Recently, Del Rey Manga came out with Avril Lavigne's Make 5 Wishes, which I have not yet had the chance to read beyond the previews on Del Rey's site, and its companion site, Make 5 Wishes. The gist of the series is that a lonely girl named Hana, who idolizes Avril, is granted 5 wishes either by visiting a website or by a Stitch-esque magical being granting them to her. The first book in the series was reviewed favorably in Publishers Weekly, although no one in my library system has it yet. Previews and videos are available on the Del Rey and Make 5 Wishes sites. The manga looks to be appealing, with color pictures and Japanese-style characters, and not entirely fluffy. The problem that follows the manga, though, is the same problem that follows Avril's music: Loyal fans will clamor for it and those opposed to her image/music/being married to Deryck Whibley will reject it without so much as picking it up. But such is the right of any reader.
After Make 5 Wishes, there was The Best Damn Thing, which unfortunately isn't.
The media has been pretty harsh on Avril since the release of TBDT and her updated punk-cheerleader image. Gone are her melodic lyrics about an unstable life and being the dishwater blonde in black in a world of platinum blondes wearing pink. Instead, much of TBDT sounds like a tribute to Toni Basil and features a platinum-blonde Avril with pink streaks in her hair on the cover. Most of the lyrics are either about guys that completely suck or guys that are totally great, sung over pep band drums and hand claps.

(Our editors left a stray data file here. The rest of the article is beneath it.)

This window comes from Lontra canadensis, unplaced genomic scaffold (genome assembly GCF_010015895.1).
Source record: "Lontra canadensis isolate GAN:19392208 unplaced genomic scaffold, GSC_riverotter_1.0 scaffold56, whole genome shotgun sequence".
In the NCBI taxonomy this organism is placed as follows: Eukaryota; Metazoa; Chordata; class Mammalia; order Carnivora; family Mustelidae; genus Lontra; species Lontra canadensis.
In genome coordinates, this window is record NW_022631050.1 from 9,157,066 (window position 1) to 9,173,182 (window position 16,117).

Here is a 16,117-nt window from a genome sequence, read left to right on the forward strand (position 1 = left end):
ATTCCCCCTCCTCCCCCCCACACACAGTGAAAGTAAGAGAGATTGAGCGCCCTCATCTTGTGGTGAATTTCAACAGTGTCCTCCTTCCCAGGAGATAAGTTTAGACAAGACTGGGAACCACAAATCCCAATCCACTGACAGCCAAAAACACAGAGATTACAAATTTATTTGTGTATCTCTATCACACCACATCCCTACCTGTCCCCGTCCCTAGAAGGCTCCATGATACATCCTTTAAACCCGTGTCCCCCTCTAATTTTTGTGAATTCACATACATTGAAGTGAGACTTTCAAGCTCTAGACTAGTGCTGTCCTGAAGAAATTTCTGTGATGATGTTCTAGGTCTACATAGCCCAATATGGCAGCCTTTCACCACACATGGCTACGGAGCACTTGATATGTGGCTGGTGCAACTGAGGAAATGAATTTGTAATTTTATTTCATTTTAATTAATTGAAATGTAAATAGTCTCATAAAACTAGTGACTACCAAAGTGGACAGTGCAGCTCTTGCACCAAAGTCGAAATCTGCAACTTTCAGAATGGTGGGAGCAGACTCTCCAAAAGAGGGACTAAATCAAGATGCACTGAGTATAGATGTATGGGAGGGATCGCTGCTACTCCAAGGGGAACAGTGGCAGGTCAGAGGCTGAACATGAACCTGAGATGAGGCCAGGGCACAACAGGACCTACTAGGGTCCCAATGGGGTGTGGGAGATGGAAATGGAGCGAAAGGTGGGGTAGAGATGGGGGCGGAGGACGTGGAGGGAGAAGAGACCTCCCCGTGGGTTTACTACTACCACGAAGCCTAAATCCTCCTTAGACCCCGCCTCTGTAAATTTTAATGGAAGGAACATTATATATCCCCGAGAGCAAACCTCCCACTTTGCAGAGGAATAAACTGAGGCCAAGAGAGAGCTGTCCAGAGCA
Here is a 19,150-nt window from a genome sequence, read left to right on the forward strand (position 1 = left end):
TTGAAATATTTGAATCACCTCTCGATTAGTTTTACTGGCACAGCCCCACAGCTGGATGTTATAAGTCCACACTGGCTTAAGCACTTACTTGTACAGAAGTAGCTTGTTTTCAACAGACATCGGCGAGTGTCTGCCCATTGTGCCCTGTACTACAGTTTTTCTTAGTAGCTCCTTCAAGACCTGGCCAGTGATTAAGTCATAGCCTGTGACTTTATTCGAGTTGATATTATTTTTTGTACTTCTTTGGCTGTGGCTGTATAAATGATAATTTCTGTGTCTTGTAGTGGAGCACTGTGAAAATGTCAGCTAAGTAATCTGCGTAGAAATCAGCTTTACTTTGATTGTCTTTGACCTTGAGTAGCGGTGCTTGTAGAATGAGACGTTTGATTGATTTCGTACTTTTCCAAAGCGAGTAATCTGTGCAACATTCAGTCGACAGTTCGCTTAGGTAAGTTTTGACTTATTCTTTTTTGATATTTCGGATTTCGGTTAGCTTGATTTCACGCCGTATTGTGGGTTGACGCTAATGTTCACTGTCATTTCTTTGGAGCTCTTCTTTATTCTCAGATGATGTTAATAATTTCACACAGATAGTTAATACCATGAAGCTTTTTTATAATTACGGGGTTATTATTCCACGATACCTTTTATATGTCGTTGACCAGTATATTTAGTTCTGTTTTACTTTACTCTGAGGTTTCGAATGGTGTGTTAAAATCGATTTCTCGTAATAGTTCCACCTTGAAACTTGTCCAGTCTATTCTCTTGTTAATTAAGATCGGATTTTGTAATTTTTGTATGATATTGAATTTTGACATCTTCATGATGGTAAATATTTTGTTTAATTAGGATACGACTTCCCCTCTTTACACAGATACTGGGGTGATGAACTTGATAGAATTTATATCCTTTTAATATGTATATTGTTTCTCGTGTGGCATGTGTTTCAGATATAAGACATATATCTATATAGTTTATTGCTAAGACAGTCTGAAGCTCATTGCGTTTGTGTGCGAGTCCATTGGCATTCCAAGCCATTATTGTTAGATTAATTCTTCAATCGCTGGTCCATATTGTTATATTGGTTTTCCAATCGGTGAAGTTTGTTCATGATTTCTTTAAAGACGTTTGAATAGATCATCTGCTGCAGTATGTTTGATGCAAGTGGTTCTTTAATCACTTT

But you know what? I still like it. I still think Avril is a great singer and sings about things that girls really feel, albeit it a small range of those real feelings. She's taken a lot of criticism, some of it a little silly, for TBDT, including:
"She's married now, so how does she know about wanting to break up or breaking up with a guy, or other teenage feelings?"
(Um, she hasn't been married all her life! By this logic, no one of the age of 19 should write a YA novel.)
"She's sold out!"
(Someday I'm going to figure out where the line gets crossed between making music people want to listen to and buy, thus sustaining your living, and selling out. This from someone who thought the Black Album was the best thing Metallica ever did.)
"She's become a Heather!"
(Technically I know it's wrong to want to be a Heather, but I always looked good in red and I envied them. Oh the humanity.)
In general, my response to all of this is: So what? So what if Avril's blonde now, and favors pink t-shirts with skulls and hearts printed on them? So what if she likes her shout choruses and has abandoned her angst? So what if she hates the girl her ex is with now? She's still a talented musician. She's still doing what she wants and if she wants to wear pink while doing it, that's her prerogative. And her management's. I don't follow Avril's career closely enough to know how much of this morph from sk8er grrl to pep rally leader is her idea versus how much of it is her record label's, but I'd be interested to know. Is it a case where the record label is selling an older, more mature act to the same audience it was selling to when LG came out? Or maybe Avril said, "Hey, I missed some of the fun silly stuff that teenagers do and say, so I'll try to make an album about that?" Either way, she (and her record company) knows what she's doing, because her songs continue to be smash hits and TBDT spent some time at #1 on the Billboard charts. And frankly, I don't know anyone who hasn't wanted to say at least once in their lives, in any capacity, "Hey, you, I don't like your girlfriend."